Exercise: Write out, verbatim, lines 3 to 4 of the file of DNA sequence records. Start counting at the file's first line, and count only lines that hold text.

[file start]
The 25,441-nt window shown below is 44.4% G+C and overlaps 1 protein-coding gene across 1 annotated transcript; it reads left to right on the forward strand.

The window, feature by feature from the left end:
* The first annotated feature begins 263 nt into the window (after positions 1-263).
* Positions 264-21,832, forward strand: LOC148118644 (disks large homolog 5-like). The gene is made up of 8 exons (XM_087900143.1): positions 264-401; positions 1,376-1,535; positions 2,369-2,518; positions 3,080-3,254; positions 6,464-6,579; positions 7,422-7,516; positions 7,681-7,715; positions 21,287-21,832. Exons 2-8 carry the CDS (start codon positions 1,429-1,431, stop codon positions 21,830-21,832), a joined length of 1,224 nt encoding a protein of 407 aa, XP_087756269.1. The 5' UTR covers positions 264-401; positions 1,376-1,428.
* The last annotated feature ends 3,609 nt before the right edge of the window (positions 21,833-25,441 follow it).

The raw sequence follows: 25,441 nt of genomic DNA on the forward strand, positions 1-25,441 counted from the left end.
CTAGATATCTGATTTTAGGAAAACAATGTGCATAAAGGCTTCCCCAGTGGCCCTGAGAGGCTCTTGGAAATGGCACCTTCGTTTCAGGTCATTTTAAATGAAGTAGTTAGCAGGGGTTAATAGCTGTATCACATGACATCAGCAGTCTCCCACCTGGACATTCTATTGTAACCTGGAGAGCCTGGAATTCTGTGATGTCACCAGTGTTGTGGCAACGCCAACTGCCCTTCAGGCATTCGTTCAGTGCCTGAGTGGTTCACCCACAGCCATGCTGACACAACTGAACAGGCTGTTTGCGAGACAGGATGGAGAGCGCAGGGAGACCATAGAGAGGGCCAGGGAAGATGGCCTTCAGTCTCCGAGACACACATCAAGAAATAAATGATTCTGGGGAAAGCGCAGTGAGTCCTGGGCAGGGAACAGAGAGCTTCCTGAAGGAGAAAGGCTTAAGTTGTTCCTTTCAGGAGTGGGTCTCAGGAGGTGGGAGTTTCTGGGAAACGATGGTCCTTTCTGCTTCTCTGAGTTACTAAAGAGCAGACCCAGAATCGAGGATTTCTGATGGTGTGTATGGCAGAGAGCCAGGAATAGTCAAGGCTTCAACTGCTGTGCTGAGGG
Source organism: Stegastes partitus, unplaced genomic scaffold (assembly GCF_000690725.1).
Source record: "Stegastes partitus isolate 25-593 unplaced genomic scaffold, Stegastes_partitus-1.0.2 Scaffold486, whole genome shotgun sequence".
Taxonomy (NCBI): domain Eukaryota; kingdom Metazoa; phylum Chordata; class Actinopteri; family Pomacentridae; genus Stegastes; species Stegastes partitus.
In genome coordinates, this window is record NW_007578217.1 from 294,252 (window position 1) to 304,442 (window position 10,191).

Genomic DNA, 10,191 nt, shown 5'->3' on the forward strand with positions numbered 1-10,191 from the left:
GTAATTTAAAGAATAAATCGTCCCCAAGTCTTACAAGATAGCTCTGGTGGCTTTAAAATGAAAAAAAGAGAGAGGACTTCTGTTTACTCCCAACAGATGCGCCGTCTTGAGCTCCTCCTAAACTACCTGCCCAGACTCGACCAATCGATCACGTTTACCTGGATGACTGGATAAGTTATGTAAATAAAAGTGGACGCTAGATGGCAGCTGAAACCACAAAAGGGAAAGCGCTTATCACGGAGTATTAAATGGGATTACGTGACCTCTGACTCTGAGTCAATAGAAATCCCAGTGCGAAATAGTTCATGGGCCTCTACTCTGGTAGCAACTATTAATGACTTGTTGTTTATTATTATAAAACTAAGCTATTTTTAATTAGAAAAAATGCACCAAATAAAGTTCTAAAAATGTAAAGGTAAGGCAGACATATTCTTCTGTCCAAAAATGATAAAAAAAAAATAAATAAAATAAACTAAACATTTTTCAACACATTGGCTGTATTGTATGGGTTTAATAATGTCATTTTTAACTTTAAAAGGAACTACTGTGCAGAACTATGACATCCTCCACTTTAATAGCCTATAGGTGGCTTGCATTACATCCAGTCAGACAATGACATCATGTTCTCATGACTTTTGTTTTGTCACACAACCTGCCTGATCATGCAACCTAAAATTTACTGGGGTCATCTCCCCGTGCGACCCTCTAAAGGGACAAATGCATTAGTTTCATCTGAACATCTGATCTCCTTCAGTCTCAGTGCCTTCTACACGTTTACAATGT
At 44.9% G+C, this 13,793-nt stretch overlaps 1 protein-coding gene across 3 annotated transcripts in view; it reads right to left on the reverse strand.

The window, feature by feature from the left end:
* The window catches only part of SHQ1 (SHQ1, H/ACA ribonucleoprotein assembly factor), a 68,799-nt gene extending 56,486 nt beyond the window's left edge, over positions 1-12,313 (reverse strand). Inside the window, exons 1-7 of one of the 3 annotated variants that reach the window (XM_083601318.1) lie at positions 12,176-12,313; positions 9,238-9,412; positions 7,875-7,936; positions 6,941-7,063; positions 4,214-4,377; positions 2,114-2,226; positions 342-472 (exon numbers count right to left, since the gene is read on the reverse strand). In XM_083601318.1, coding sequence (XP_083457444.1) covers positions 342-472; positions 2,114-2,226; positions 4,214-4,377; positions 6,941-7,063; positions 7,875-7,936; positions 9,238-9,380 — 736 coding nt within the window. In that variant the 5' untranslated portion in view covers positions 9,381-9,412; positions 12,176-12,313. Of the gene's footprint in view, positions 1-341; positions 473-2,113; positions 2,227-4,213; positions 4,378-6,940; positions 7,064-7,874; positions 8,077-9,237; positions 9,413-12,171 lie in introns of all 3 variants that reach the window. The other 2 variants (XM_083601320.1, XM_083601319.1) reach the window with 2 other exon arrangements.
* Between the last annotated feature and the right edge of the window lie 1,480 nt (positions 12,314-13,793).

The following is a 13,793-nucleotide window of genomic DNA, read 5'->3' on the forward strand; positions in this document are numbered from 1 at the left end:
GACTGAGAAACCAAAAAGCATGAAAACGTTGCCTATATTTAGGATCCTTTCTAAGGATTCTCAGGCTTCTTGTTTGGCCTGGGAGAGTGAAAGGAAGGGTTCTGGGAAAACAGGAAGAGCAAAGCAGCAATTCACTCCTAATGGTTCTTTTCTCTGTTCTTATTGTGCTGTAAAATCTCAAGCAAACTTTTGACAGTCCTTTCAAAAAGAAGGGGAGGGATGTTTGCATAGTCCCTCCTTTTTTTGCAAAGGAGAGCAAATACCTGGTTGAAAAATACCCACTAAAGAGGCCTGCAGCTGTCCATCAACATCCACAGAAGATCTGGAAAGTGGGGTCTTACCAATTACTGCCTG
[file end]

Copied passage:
* The first annotated feature begins 263 nt into the window (after positions 1-263).
* Positions 264-21,832, forward strand: LOC148118644 (disks large homolog 5-like). The gene is made up of 8 exons (XM_087900143.1): positions 264-401; positions 1,376-1,535; positions 2,369-2,518; positions 3,080-3,254; positions 6,464-6,579; positions 7,422-7,516; positions 7,681-7,715; positions 21,287-21,832. Exons 2-8 carry the CDS (start codon positions 1,429-1,431, stop codon positions 21,830-21,832), a joined length of 1,224 nt encoding a protein of 407 aa, XP_087756269.1. The 5' UTR covers positions 264-401; positions 1,376-1,428.